. © 1999 . Joseph Lanzara . All rights reserved

John Milton's Paradise Lost

XI-1. Thus they in lowliest plight repentant stood / Praying, for from the Mercie-seat above / Prevenient Grace descending had remov'd / The stonie from thir hearts, and made new flesh / Regenerate grow instead,

I-1. PLAIN ENGLISH VERSION XI-1. They prayed sincerely. God's grace had removed all the bad emotions from their hearts.

XI-5. that sighs now breath'd / Unutterable, which the Spirit of prayer / Inspir'd, and wing'd for Heav'n with speedier flight / Then loudest Oratorie:

XI-5. Their sad sighs told him more than any words they could have said.

XI-8. yet thir port / Not of mean suiters, nor important less / Seem'd thir Petition, then when th' ancient Pair / In Fables old, less ancient yet then these, / Deucalion and chaste Pyrrha to restore / The Race of Mankind drownd, before the Shrine / Of Themis stood devout.

XI-8. The Greeks have a myth about Deucalion and his wife, who survived a world-wide flood, like Noah. They prayed that mankind could be restored—the same thing Adam and Eve were praying for now.

XI-14. To Heav'n thir prayers / Flew up, nor missd the way, by envious windes / Blow'n vagabond or frustrate: in they passd / Dimentionless through Heav'nly dores; then clad / With incense, where the Golden Altar fum'd, / By thir great Intercessor, came in sight / Before the Fathers Throne: Them the glad Son / Presenting, thus to intercede began.

XI-14. Their invisible prayers reached Heaven, where the Son of God covered them with incense and brought them to his father's throne.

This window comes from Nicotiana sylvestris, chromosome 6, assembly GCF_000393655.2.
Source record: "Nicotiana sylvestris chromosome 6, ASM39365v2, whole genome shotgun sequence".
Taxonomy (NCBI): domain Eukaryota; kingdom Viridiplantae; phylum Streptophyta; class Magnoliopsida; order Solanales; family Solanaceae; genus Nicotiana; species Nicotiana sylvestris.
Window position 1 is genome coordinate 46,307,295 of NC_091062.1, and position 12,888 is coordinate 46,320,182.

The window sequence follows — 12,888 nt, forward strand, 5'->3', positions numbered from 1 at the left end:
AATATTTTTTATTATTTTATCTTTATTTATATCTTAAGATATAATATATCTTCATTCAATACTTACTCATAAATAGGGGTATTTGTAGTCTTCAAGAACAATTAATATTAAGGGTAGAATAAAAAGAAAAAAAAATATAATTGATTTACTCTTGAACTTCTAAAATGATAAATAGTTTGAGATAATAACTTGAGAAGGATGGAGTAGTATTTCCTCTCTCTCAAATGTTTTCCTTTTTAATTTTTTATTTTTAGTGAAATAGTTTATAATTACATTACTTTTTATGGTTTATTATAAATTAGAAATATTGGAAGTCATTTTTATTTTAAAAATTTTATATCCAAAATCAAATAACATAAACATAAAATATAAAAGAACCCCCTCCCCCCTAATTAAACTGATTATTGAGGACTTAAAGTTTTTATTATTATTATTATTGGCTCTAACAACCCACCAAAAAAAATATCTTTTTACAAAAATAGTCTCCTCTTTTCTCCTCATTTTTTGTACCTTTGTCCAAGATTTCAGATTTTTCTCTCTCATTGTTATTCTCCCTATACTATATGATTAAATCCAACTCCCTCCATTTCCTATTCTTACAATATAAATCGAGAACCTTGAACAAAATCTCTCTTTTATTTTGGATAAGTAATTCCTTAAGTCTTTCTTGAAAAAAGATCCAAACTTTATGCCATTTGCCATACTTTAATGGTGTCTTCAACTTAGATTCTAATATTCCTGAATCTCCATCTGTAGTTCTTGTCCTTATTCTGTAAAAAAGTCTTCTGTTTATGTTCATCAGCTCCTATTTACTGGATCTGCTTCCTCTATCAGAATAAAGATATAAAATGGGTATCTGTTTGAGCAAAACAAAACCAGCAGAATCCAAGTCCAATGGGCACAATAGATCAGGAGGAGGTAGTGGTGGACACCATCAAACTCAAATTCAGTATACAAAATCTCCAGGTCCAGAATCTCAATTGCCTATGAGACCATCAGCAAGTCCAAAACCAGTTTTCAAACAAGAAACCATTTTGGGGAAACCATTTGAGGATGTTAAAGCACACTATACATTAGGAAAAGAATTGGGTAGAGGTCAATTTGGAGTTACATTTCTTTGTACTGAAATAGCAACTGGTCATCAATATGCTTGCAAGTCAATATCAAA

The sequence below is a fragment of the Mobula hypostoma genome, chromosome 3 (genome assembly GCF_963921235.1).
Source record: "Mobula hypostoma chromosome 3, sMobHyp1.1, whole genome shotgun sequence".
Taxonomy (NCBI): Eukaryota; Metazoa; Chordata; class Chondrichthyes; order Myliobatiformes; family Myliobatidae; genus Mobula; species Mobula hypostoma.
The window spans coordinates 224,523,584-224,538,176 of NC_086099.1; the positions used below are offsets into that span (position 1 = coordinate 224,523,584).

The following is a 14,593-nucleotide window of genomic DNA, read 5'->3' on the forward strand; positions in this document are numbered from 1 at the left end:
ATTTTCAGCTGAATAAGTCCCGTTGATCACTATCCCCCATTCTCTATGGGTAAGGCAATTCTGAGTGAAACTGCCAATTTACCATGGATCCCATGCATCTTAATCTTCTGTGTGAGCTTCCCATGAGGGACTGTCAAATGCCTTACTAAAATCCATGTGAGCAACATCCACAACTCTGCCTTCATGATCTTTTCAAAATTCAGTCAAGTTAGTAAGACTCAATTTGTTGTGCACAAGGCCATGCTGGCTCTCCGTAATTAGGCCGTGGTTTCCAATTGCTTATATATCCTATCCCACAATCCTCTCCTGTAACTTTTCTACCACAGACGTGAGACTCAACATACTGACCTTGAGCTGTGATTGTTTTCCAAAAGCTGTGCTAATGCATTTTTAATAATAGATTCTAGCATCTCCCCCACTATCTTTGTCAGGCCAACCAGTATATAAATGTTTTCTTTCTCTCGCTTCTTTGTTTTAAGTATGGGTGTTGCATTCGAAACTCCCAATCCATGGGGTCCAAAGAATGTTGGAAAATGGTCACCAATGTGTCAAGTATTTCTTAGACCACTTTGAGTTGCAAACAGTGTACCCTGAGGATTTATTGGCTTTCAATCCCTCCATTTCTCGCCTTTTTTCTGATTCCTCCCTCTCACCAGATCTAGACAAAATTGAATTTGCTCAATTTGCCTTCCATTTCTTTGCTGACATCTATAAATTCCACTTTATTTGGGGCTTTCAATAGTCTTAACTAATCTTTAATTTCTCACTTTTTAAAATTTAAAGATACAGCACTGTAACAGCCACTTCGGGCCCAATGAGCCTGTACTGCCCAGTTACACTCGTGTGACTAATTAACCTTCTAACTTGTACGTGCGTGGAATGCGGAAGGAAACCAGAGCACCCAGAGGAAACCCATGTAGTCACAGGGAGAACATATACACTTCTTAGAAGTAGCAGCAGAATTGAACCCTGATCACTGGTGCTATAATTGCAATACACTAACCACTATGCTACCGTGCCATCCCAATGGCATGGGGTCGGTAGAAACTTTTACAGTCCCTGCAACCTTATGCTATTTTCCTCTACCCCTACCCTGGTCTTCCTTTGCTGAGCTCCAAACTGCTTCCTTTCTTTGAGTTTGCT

XI-22. See Father, what first fruits on Earth are sprung / From thy implanted Grace in Man, these Sighs / And Prayers, which in this Golden Censer, mixt / With Incense, I thy Priest before thee bring,

XI-22. “Father, let me show you the first results of the heavenly grace you placed on man,” he said. “As your priest, I bring you these sighs and prayers, mixed with incense, in this gold cup.

XI-26. Fruits of more pleasing savour from thy seed / Sow'n with contrition in his heart, then those / Which his own hand manuring all the Trees / Of Paradise could have produc't, ere fall'n / From innocence.

XI-26. These are sweeter than all the delicious fruits he could have grown in Paradise before he fell.

XI-30. Now therefore bend thine eare / To supplication, heare his sighs though mute;

XI-30. Listen to his sighs.

XI-32. Unskilful with what words to pray, let mee / Interpret for him,

XI-32. He may not have the greatest skill in choosing the right words to pray with, so let me speak for him.

XI-33. mee his Advocate / And propitiation, all his works on mee / Good or not good ingraft, my Merit those / Shall perfet, and for these my Death shall pay.

XI-33. I'll be his advocate. I'll place my spirit in him. I'll help him perfect his good qualities, and I'll pay for his sins with my own death.

XI-37. Accept me, and in mee from these receave / The smell of peace toward Mankinde, let him live / Before thee reconcil'd, at least his days / Numberd,

XI-37. Let me bring peace to mankind for the limited time he has to live.

XI-40. though sad, till Death, his doom (which I / To mitigate thus plead, not to reverse)

XI-40. I only want to soften his punishment, not eliminate it. He must die, after all.

XI-42. To better life shall yeeld him,

XI-42. But a better life waits for him.

XI-43. where with mee / All my redeemd may dwell in joy and bliss, / Made one with me as I with thee am one.

XI-43. Then everybody who is saved can live a new, happy life, joined with me, the way I am joined with you.”

. . .




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